2018: The year fossil fuels began their inexorable decline

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Renewable energy broke through the 20% market share threshold in 2018, for the first time since the 1970s. Meanwhile, coal and gas generation continued to fall.

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2018 will likely go down as the year that fossil fuels in Australian electricity generation began an inexorable decline, with renewable energy making significant in-roads. These will continue into 2019 and 2020, and almost certainly beyond that.

Renewable energy broke through the 20 per cent market share threshold for the first time since the 1970’s, achieving a share of 21.3 per cent across the combination of Australia’s main east and west-coast grids. This was significantly up on 2017’s share of 17 per cent.

Much of this growth was concentrated in Australia’s east coast grid, with limited growth in renewable generation in WA or the Northern Territory (confined to rooftop solar), in spite of their rich renewable resources.

Within the east coast National Electricity Market both coal and gas generation fell in absolute terms in 2018 relative to the prior year. Gas suffered a particularly big fall, dropping by 26 per cent on the prior year.

Wind and solar by contrast experienced substantial growth. Wind generation was up in the NEM by 26 per cent, while solar was up by 35 per cent. Hydro generation was also up substantially by 29 per cent, however this represents more of a cyclical, short-term phenomenon.

Extending our gaze back several years helps to illustrate the breakthrough renewable energy achieved in 2018. Figure 2 shows the change in generation in one year relative to its prior year.

For wind there was a remarkable turnaround in 2018 after almost no growth in 2017 (which was a legacy of the Abbott-induced investment drought over 2014 and 2015). Rooftop solar has been steadily growing generation year on year but 2018 saw a big leap up, 86 per cent greater than the average additions of 2015-2017.

Yet it was large scale solar farms that really jumped out of the blocks in 2018 with generation leaping up by almost 300 per cent on the prior year. It passed the 1,000GWh mark over the year although it remains small at present, but with a far bigger impact to be seen this year and next as thousands of megawatts under construction come online.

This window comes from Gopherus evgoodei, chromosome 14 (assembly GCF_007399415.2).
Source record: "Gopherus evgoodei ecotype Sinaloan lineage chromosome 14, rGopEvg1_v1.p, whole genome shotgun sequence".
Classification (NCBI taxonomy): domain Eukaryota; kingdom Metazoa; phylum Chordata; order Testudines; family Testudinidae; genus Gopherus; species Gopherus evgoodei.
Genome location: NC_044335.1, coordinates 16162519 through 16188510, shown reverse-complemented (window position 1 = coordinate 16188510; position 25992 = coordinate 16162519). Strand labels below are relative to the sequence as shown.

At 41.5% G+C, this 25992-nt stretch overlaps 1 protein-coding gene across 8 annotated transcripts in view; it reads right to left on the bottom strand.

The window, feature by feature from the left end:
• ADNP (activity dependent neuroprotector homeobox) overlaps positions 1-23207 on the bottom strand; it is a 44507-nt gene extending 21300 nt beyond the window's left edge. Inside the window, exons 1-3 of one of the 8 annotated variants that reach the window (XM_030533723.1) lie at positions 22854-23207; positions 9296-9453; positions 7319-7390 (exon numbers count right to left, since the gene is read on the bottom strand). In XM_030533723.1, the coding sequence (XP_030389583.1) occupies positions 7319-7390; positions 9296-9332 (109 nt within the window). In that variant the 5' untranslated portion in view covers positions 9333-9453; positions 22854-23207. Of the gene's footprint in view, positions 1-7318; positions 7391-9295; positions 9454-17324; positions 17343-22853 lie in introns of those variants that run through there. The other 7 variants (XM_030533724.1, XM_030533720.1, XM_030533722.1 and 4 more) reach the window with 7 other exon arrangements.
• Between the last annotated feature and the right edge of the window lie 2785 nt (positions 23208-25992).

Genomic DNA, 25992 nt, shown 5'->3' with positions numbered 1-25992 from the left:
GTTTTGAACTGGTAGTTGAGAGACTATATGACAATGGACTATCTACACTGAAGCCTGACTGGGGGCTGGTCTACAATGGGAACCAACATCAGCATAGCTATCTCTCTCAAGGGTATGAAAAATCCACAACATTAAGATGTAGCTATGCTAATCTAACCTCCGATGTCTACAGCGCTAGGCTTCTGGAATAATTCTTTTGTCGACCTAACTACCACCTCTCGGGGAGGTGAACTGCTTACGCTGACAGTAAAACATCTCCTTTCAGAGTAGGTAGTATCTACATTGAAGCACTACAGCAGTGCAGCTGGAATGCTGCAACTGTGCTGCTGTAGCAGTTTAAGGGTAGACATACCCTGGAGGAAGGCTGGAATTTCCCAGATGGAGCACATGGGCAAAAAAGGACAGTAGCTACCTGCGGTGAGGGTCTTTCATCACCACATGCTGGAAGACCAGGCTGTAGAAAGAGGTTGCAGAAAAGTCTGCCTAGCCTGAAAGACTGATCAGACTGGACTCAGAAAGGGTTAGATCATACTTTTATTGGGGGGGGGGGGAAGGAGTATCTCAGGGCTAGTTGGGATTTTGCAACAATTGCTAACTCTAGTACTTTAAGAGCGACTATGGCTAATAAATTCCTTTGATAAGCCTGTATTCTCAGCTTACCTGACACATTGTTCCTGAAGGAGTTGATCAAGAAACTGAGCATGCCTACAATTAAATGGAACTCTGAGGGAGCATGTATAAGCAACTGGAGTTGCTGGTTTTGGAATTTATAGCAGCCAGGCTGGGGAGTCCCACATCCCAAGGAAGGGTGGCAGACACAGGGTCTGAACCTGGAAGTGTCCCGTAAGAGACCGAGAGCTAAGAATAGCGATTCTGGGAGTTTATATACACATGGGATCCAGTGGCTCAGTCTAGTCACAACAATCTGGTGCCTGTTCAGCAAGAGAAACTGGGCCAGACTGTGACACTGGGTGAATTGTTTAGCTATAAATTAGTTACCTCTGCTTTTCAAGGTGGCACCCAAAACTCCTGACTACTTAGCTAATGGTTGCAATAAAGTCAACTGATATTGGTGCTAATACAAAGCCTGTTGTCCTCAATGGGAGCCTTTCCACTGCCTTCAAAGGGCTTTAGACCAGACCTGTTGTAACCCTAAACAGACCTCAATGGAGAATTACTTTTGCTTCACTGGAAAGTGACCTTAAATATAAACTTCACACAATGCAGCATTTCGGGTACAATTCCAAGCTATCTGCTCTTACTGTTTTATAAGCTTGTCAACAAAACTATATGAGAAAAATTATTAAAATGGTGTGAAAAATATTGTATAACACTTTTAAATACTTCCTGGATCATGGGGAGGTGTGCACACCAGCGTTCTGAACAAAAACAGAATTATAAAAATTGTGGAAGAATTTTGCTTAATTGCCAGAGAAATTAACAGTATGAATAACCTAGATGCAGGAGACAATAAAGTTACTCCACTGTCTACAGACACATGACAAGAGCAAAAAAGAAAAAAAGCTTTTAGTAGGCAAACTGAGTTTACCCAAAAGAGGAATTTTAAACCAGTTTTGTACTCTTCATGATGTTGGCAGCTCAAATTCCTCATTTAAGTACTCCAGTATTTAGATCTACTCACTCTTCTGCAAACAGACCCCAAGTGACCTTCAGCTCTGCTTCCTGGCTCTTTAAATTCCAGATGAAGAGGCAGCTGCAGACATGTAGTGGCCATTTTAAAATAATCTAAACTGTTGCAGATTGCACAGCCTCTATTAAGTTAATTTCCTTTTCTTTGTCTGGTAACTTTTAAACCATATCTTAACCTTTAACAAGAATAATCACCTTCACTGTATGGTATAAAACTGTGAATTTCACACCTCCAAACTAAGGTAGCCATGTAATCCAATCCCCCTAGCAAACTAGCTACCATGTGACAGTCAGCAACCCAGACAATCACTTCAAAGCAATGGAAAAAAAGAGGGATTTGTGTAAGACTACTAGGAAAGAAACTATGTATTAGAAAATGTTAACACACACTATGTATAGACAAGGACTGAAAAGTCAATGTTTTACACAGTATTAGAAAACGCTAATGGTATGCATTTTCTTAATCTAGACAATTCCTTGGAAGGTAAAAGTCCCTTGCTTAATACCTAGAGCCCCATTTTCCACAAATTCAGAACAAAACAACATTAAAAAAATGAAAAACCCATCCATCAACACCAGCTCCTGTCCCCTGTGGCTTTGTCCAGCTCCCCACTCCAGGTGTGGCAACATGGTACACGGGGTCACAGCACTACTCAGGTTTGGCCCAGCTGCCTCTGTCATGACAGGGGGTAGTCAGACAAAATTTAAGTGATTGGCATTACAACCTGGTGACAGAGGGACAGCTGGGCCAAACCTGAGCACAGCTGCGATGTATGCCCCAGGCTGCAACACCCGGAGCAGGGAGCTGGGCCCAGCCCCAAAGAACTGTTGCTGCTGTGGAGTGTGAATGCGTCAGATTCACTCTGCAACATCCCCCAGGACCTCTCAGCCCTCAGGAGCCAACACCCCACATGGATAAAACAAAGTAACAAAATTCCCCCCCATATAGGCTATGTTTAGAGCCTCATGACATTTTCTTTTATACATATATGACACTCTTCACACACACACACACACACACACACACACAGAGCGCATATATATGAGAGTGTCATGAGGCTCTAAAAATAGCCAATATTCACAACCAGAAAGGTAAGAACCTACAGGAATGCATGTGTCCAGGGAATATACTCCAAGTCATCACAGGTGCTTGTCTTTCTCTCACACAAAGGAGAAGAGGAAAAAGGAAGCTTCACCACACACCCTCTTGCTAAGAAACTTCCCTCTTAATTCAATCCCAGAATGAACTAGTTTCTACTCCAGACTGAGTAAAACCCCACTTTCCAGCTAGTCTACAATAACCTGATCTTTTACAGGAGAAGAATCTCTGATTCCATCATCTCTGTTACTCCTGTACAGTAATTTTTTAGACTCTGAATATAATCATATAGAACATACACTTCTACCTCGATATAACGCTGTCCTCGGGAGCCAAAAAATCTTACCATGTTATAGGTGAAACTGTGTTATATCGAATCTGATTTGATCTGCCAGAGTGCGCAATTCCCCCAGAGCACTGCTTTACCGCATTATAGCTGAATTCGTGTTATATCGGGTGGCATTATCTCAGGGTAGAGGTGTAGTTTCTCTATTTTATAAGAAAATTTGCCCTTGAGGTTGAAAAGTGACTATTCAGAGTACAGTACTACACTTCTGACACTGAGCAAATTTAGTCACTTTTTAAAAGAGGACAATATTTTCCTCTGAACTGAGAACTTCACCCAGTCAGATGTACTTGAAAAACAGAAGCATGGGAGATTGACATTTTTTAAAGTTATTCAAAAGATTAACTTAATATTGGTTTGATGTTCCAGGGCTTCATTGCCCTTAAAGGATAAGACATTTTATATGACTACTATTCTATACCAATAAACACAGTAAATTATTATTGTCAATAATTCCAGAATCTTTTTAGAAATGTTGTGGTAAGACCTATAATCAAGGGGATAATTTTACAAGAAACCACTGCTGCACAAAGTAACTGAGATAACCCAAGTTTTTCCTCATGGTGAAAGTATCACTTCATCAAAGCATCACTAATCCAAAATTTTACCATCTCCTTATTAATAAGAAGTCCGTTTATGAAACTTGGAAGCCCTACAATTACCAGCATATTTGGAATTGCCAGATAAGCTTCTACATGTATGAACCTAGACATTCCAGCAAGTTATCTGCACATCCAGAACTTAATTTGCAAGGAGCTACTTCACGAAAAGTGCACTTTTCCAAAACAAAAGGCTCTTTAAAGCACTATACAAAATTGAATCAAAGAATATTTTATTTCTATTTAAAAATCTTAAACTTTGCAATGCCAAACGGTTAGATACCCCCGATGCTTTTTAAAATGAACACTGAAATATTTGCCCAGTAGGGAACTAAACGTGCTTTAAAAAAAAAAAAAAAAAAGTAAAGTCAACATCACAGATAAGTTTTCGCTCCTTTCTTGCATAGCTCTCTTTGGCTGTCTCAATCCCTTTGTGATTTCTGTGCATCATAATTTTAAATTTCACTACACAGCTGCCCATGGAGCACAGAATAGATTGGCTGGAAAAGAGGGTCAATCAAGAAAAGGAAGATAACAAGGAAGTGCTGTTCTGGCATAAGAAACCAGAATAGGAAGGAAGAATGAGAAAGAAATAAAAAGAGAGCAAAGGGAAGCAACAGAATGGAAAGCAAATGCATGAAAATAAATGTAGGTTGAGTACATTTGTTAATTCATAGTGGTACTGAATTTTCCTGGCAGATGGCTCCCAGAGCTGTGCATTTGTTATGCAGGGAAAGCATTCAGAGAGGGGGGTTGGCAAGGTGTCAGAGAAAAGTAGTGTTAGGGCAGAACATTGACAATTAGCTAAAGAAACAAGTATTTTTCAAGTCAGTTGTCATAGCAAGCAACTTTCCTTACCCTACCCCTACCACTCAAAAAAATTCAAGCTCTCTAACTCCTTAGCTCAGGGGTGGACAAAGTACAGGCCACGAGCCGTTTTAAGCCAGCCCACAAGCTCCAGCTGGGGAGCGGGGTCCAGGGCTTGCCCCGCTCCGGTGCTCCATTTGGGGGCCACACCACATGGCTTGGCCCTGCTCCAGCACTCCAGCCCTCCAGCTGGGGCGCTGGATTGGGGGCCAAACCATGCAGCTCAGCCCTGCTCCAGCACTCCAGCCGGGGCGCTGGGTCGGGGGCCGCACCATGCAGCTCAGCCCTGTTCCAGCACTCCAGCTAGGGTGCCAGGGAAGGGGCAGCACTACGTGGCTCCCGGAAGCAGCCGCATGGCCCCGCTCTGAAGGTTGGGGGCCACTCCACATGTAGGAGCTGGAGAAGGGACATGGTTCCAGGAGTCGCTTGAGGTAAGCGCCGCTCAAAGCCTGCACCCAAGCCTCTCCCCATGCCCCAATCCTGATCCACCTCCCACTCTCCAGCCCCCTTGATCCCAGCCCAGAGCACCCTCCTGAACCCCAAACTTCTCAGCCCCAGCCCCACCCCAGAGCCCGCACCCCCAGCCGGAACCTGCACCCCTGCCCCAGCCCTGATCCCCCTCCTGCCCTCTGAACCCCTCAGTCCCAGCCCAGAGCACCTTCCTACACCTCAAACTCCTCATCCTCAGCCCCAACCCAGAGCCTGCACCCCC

The chart also shows how hydro tends to see-saw quite dramatically and 2018 happened to be an up year. However, given just how much wind and solar capacity will come online over 2019, hydro could have a down year and overall renewables will still grow its market share.

While 2018 was promising for renewable energy, the overall task of decarbonising the grid remains substantial. Figure 3 shows the cumulative change in generation levels by fuel type relative to 2014.

While wind, solar and bioenergy generation has grown substantially since 2014, coal generation levels still remain above 2014 levels (albeit just slightly now). This is quite remarkable when you consider that Northern, Anglesea and Hazelwood Coal Power Stations closed over this period.

In 2015 coal generators realised a large jump in generation levels driven more by the start up of Gladstone’s LNG plants than the abolition of the carbon price.

These new LNG plants delivered a double windfall to coal of much more expensive gas and extra electricity demand (the LNG industry is a major consumer of electricity).

Renewables growth has only just last year managed to whittle away much of coal’s gains made in 2015. Meanwhile gas and oil, after recovering generation levels somewhat in 2017 thanks to Hazelwood’s closure, were pushed down to their lowest levels since the abolition of the carbon price.

Figure 4 puts this into overall perspective looking at absolute levels of generation rather than levels of change. It shows that while brown coal and gas have declined, black coal has been chalking up significant growth in generation levels since 2014 which only flat-lined in 2018.

Looking forward though, black coal will see some noticeable declines in 2019. While large-scale solar farms were pretty small beer in the NEM in 2018 generating 1,850GWh, next year we expect their generation to lift to around 8,000GWh.

While wind recorded a big lift in generation levels in 2018 relative to prior years, it will add double that amount of generation in 2019. Wind farms already under construction or contracted will add the same amount extra in 2020.

Then we can add onto this a full year’s impact from the 1600MW of small-scale rooftop solar installed over 2018 and plenty more progressively added to the grid over 2019.

This means not just gas and brown coal, but also black coal power plants will see their generation suffer significant falls in 2019, with the only bright side for fossil fuels being less hydro generation from Snowy, whose storages have run low over 2018.

Tristan Edis is Director – Analysis & Advisory with Green Energy Markets. Green Energy Markets assists clients make informed investment, trading and policy decisions in the areas of clean energy and carbon abatement.

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